Results

Sea level records artificially extended to 2100

We focus on 12 sea level records (see Methods and Table 1); 10 individual tide gauge records, a coastal mean time series and a global sea level reconstruction (Fig. 1). The coastal mean is an approximation based on a simple average of the 10 tide gauge records (hereafter ‘coastal mean sea level’ (CMSL)) and the other is the sophisticated reconstruction from Church and White2 (hereafter ‘global mean sea level’ (GMSL)). To cover the most commonly reported estimates1,3,4,5,6,7,15, we consider four sea level projections to the target year 2100. These correspond to 0.5 and 1 m (approximately mid and upper AR5 range1), and 1.5 and 2 m (upper end of range suggested by refs 3, 4, 5, 6, 7) of sea level rise by 2100 (hereafter P1, P2, P3, P4, respectively). Using each of the 12 records and each of the four sea level projections, we create time series that artificially extend the 12 records to 2100. These comprise the following: prior to 2010, the specific historic record; and from 2010–2100, one of the four sea level projections superimposed with realistic interannual variability, which we randomly generate using a noise model16 with autocorrelation and variance parameters obtained from the relevant historic records (Fig. 2). To account for uncertainty in the timing of future interannual variability, we create 10,000 randomly generated noise time series (see Methods), for each of the 12 sea level records in turn, and superimpose these on each of the four sea level projections from 2010–2100.

Table 1: Accelerations for the 12 records over their respective record lengths.
Figure 1: Mean sea level time series.
Figure 1

(a) The 12 (10 tide gauge records, the CMSL and the GMSL) annual mean sea level records used in the present study, offset (by 200 mm) for clarity of presentation; (b) location of the 10 tide gauge sites.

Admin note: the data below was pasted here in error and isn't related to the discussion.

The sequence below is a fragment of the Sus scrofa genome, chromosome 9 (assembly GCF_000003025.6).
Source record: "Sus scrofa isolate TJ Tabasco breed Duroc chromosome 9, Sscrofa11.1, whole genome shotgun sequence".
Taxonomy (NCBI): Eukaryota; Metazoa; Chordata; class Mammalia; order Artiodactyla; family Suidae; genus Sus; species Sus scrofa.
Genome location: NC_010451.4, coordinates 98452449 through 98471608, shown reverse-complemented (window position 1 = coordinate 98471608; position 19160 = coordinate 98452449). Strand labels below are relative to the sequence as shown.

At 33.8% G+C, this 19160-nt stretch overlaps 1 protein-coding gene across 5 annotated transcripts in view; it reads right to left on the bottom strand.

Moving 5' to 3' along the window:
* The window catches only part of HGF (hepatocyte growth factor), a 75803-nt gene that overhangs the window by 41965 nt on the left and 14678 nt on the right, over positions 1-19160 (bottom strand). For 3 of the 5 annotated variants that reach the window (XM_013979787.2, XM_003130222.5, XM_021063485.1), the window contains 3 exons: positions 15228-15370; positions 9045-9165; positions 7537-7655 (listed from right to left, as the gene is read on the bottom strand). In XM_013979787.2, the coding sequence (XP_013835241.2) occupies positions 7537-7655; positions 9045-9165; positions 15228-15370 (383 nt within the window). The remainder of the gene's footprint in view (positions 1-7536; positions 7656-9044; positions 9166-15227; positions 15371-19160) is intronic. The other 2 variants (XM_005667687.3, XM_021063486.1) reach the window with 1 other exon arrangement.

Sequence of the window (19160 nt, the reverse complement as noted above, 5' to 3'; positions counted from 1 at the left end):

Figure 2: Sea level time series artificially extended to 2100.
Figure 2

(a) Fremantle; (b) Newlyn; and (c) the GMSL record. For the period from 2010–2100, the coloured lines (blue for 0.5 m of sea level rise by 2100; orange 1 m, red 1.5 m and green 2 m) show only 1 of the 10,000 randomly generated time series. The grey shaded areas (with the grey scale varied for each of four sea level projections) show the envelope for all 10,000 randomly generated time series.

Acceleration detection technique 1

The question whether the rate of sea level rise has increased has most often been addressed by adding a quadratic term to the linear regression model and estimating its value and uncertainty, using either individual tide gauge records17,18,19,20,21,22, or global reconstructions2,11,12,13,23,24. This is the first acceleration detection technique that we consider. Our main issues with this approach, as others (for example, refs 25, 26, 27) have highlighted before, is that: first, the actual year at which a significant acceleration is first identified depends strongly on the start date, time period and the length of the time period of the sea level record for which the quadratic coefficient is estimated; and, second, quadratic equations can be a poor fit to observed sea level change, because of the considerable natural internal and anthropogenic variability evident in sea level records over a range of timescales.